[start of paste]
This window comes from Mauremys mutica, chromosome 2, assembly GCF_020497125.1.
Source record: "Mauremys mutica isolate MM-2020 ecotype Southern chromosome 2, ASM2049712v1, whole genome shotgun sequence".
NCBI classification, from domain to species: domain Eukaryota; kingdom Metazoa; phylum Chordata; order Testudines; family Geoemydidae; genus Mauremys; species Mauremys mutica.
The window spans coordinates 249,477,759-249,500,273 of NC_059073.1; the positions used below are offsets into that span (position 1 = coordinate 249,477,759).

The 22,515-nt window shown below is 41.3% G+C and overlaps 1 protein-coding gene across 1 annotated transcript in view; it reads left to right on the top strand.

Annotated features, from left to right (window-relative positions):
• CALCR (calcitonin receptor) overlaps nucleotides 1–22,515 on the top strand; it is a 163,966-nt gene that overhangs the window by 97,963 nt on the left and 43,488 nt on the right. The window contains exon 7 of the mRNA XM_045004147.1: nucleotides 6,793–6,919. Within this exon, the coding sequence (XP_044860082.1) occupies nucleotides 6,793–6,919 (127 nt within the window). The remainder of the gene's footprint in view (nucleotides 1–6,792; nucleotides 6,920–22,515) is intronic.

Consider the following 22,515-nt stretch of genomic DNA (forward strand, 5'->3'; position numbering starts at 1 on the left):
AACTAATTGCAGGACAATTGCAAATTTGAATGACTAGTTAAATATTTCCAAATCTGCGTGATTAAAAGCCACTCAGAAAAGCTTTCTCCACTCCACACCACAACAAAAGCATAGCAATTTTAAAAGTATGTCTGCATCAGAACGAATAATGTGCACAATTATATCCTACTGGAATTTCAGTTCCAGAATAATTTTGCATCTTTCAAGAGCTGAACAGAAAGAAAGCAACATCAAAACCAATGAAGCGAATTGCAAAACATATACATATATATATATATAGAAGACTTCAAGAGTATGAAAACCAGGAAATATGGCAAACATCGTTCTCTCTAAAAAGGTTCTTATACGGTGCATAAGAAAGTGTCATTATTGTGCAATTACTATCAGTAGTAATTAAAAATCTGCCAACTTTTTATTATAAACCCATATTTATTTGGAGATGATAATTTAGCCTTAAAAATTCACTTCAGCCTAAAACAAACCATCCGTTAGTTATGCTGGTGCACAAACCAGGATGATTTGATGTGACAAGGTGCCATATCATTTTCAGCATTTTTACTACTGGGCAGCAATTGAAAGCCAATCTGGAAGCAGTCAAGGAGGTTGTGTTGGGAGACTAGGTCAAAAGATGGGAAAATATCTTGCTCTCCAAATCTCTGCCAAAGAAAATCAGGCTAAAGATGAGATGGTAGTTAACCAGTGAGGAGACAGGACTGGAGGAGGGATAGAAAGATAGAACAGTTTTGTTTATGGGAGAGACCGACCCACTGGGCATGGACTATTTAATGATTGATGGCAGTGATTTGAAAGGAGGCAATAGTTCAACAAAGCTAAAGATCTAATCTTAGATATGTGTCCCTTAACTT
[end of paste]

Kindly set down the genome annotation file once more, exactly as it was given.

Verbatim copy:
This window comes from Mauremys mutica, chromosome 2, assembly GCF_020497125.1.
Source record: "Mauremys mutica isolate MM-2020 ecotype Southern chromosome 2, ASM2049712v1, whole genome shotgun sequence".
NCBI classification, from domain to species: domain Eukaryota; kingdom Metazoa; phylum Chordata; order Testudines; family Geoemydidae; genus Mauremys; species Mauremys mutica.
The window spans coordinates 249,477,759-249,500,273 of NC_059073.1; the positions used below are offsets into that span (position 1 = coordinate 249,477,759).

The 22,515-nt window shown below is 41.3% G+C and overlaps 1 protein-coding gene across 1 annotated transcript in view; it reads left to right on the top strand.

Annotated features, from left to right (window-relative positions):
• CALCR (calcitonin receptor) overlaps nucleotides 1–22,515 on the top strand; it is a 163,966-nt gene that overhangs the window by 97,963 nt on the left and 43,488 nt on the right. The window contains exon 7 of the mRNA XM_045004147.1: nucleotides 6,793–6,919. Within this exon, the coding sequence (XP_044860082.1) occupies nucleotides 6,793–6,919 (127 nt within the window). The remainder of the gene's footprint in view (nucleotides 1–6,792; nucleotides 6,920–22,515) is intronic.

Consider the following 22,515-nt stretch of genomic DNA (forward strand, 5'->3'; position numbering starts at 1 on the left):
AACTAATTGCAGGACAATTGCAAATTTGAATGACTAGTTAAATATTTCCAAATCTGCGTGATTAAAAGCCACTCAGAAAAGCTTTCTCCACTCCACACCACAACAAAAGCATAGCAATTTTAAAAGTATGTCTGCATCAGAACGAATAATGTGCACAATTATATCCTACTGGAATTTCAGTTCCAGAATAATTTTGCATCTTTCAAGAGCTGAACAGAAAGAAAGCAACATCAAAACCAATGAAGCGAATTGCAAAACATATACATATATATATATATAGAAGACTTCAAGAGTATGAAAACCAGGAAATATGGCAAACATCGTTCTCTCTAAAAAGGTTCTTATACGGTGCATAAGAAAGTGTCATTATTGTGCAATTACTATCAGTAGTAATTAAAAATCTGCCAACTTTTTATTATAAACCCATATTTATTTGGAGATGATAATTTAGCCTTAAAAATTCACTTCAGCCTAAAACAAACCATCCGTTAGTTATGCTGGTGCACAAACCAGGATGATTTGATGTGACAAGGTGCCATATCATTTTCAGCATTTTTACTACTGGGCAGCAATTGAAAGCCAATCTGGAAGCAGTCAAGGAGGTTGTGTTGGGAGACTAGGTCAAAAGATGGGAAAATATCTTGCTCTCCAAATCTCTGCCAAAGAAAATCAGGCTAAAGATGAGATGGTAGTTAACCAGTGAGGAGACAGGACTGGAGGAGGGATAGAAAGATAGAACAGTTTTGTTTATGGGAGAGACCGACCCACTGGGCATGGACTATTTAATGATTGATGGCAGTGATTTGAAAGGAGGCAATAGTTCAACAAAGCTAAAGATCTAATCTTAGATATGTGTCCCTTAACTT